Facebook aims to be more engaging to humans in latest AI research
For anyone who has marveled at the breathtaking array of challenges that Facebook has faced this year regarding its place in society, the latest bit of research from the company’s artificial intelligence team offers a fascinating goal: To be “more engaging to humans.”
Researchers at the Facebook AI unit found a way to train machine learning models to spit out not merely factual representations of images, but rather captions to photos that could take on a number of styles of comment that might be more interesting to a person, and that, crucially, are meant to represent the attitude, or personality traits, of disembodied entity that is doing the commenting.
Traditional machine learning tasks that successfully place a description automatically on an image “are useful to verify that a machine understands the content of an image,” they write, but “they are not engaging to humans as captions.”
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Personality, in this case, could range from sweet to arrogant to anxious, and various arrangements in between. A picture of a sandwich, for example, could be affectionately labeled, “That is a lovely sandwich,” or, more derisively, “I make better food than this.”
The work is a mash-up of several state-of-the-art techniques, such as how to determine the content of an image, and then how to generate novel sentences.
The paper, “Engaging image captioning via personality,”and posted on the arXiv pre-print service, was authored by Kurt Shuster, Samuel Humeau, Hexiang Hu, Antoine Bordes, and Jason Weston of Facebook AI Research.
The neural network model the authors created, which they dub “TransResNet,” relies upon several state-of-the-art programs built to “encode” image data, including the “ResNet152” encoder developed by Sébastian Marcel and Yann Rodriguez in a piece of software called “Torchvision,” in 2010.
The output of that encoder is then given to a “multi-layer perceptron with ReLU [restricted linear unit] activation units.” To that, the authors add an “embedding” of a personality trait. Next, the authors train two encoders on what they call a “next-utterance retrieval task,” which leverages a database that holds dialog consisting of “1.7 billion pairs of utterances, where one encodes the context and another the candidates for the next utterance.”
The authors then show that the TransResNet is competitive or even superior on a bunch of standard benchmark tests for applying a caption to an image. But in order to show that the personality of a caption can have an impact, they had groups of people look at human-authored captions and the automatically generated captions and say which they found “more engaging.”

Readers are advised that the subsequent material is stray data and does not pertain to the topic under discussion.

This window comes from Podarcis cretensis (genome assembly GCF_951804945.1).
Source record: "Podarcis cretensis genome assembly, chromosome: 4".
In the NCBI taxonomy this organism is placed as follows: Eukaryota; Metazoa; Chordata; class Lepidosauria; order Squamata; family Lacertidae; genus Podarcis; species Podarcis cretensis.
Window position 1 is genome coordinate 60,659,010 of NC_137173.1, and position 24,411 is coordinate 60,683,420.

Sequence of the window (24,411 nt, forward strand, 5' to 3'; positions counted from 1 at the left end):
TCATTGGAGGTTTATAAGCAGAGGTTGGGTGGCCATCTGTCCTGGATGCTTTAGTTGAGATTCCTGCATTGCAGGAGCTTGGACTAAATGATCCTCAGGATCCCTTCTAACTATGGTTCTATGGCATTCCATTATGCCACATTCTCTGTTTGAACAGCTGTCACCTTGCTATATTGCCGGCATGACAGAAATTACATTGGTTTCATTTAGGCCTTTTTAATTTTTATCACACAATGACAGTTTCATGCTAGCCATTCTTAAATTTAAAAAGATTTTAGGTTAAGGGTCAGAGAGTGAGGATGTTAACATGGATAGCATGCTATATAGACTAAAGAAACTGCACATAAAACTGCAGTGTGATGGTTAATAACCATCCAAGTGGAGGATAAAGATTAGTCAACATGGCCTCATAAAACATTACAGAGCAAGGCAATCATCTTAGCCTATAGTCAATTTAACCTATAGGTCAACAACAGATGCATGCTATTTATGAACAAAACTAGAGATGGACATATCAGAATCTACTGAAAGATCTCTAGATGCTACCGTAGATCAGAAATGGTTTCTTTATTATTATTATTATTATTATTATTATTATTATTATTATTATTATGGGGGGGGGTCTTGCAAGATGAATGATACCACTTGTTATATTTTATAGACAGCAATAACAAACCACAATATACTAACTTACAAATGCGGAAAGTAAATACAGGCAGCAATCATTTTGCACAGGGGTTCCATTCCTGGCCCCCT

Report the authors: “Captions conditioned on a personality were found to be significantly more engaging than those that were neutral captions of the image, with a win rate of 64.5 percent, which is statistically significant using a binomial two-tailed test.”
And when comparing their work to “engaging” captions authored by people, the researchers found “our best TransResNet model […] almost matched human authors, with a win rate of 49.5 percent (difference not significant, p > 0.6).”
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The authors note this is a benchmark from which to pursue further development of their model, “leaving the possibility of superhuman performance coming soon in this domain.”
Interestingly, the authors left by the way side some personality traits they could not model, such as “allocentric, insouciant, flexible, earthy and invisible,” all of which, they write, are difficult to interpret.
There may be a broader lesson in all this about the mood in the world. In the study groups where humans were asked to evaluate how engaging a caption is, the authors write that when they were presented with both a caption that expressed no particular personality. one that’s just factual, on the one hand, and a caption that expressed a positive point of view – “nice kitty!” or some such – on the other hand, people tended to find the positive caption more engaging. But when presented with negative captions, people found them less engaging than those that were just factual. Enough with the negativity, might be the takeaway.
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